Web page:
Well, Registrar's Ink is known to be bad news if used for a long time in any pen.

 

I personally would be comfortable putting Diamine Registrar's Ink in a gold-nibbed Platinum #3776 Century or Pilot Custom c/c-filler. Actually, I have it in a Pilot Custom Heritage 91 right now, where … let me check my log book … it's been living for over four months. Uncapping and writing with it for the first time in weeks just now — writes straight off the bat, no hard starts, and no signs of corrosion or tarnish on the rhodium-plated 14K gold nib.

 

 

I endeavour to be frank and truthful in what I write, show or otherwise present, when I relate my first-hand experiences that are not independently verifiable; and link to third-party content where I can, when I make a claim or refute a statement of fact in a thread. If there is something you can verify for yourself, I entreat you to do so, and judge for yourself what is right, correct for valid. I may be wrong, and my position or say-so is no more authoritative and carries no more weight than anyone else's here.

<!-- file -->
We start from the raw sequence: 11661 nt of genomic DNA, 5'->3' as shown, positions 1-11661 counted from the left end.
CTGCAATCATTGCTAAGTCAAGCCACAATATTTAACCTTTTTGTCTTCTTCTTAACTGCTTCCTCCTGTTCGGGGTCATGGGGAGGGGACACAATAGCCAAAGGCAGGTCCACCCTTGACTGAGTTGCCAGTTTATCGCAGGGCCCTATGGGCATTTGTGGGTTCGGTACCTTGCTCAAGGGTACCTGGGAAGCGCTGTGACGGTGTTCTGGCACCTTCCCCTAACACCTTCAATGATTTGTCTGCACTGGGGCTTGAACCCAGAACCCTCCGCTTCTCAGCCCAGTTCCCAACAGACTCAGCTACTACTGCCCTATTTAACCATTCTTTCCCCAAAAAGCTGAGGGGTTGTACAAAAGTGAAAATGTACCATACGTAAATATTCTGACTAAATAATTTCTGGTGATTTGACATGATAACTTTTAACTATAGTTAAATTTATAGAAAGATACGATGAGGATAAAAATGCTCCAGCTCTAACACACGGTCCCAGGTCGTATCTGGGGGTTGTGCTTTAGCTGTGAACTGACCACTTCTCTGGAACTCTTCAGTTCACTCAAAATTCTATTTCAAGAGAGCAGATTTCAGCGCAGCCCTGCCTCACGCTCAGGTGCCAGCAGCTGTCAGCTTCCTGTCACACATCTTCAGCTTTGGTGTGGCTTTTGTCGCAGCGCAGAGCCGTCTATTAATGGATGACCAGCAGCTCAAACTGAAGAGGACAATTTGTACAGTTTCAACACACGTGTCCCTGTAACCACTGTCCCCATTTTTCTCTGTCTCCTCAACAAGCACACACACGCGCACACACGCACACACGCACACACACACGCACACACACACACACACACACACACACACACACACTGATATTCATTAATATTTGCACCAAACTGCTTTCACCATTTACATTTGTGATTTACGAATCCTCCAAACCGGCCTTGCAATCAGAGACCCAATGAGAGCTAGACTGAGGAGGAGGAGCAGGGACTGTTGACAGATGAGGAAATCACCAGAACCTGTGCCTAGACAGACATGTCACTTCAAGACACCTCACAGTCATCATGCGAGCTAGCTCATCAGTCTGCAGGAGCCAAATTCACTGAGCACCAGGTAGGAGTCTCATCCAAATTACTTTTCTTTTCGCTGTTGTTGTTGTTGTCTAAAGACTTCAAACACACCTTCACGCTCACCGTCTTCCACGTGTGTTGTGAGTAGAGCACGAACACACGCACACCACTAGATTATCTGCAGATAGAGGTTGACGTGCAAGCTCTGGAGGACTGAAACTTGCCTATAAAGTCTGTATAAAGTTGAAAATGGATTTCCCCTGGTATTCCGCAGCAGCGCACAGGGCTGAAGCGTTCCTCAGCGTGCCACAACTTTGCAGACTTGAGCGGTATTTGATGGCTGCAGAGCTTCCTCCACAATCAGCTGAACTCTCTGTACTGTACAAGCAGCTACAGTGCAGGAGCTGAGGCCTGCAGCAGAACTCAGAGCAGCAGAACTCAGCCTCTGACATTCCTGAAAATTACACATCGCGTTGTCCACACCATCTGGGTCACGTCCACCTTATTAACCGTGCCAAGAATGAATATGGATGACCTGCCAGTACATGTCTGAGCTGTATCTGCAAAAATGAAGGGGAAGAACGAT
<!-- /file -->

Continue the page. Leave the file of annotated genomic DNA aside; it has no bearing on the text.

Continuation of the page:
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1 hour ago, IlikeInksandIcannotlie said:

There is a thread on the r/fountainpens subreddit, where the author is testing the safety of Iroshizuku Kon-Peki and Noodler's Bad Blue Heron. It's almost been a year since the experiment started, and apparently things are fine. 

Do you have a link for this thread? I am unable to find it. What pen is the experimenter using?

 

David

 

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32 minutes ago, A Smug Dill said:

I personally would be comfortable putting Diamine Registrar's Ink in a gold-nibbed Platinum #3776 Century or Pilot Custom c/c-filler. Actually, I have it in a Pilot Custom Heritage 91 right now, where … let me check my log book … it's been living for over four months. Uncapping and writing with it for the first time in weeks just now — writes straight off the bat, no hard starts, and no signs of corrosion or tarnish on the rhodium-plated 14K gold nib.

As correction to what I wrote above, I think that Diamine Registrar's attacks steel nibs, and probably gold is immune to corrosion. For people who have to use this ink professionally, buying a new cheap pen every so often is just a small cost of doing business.

 

David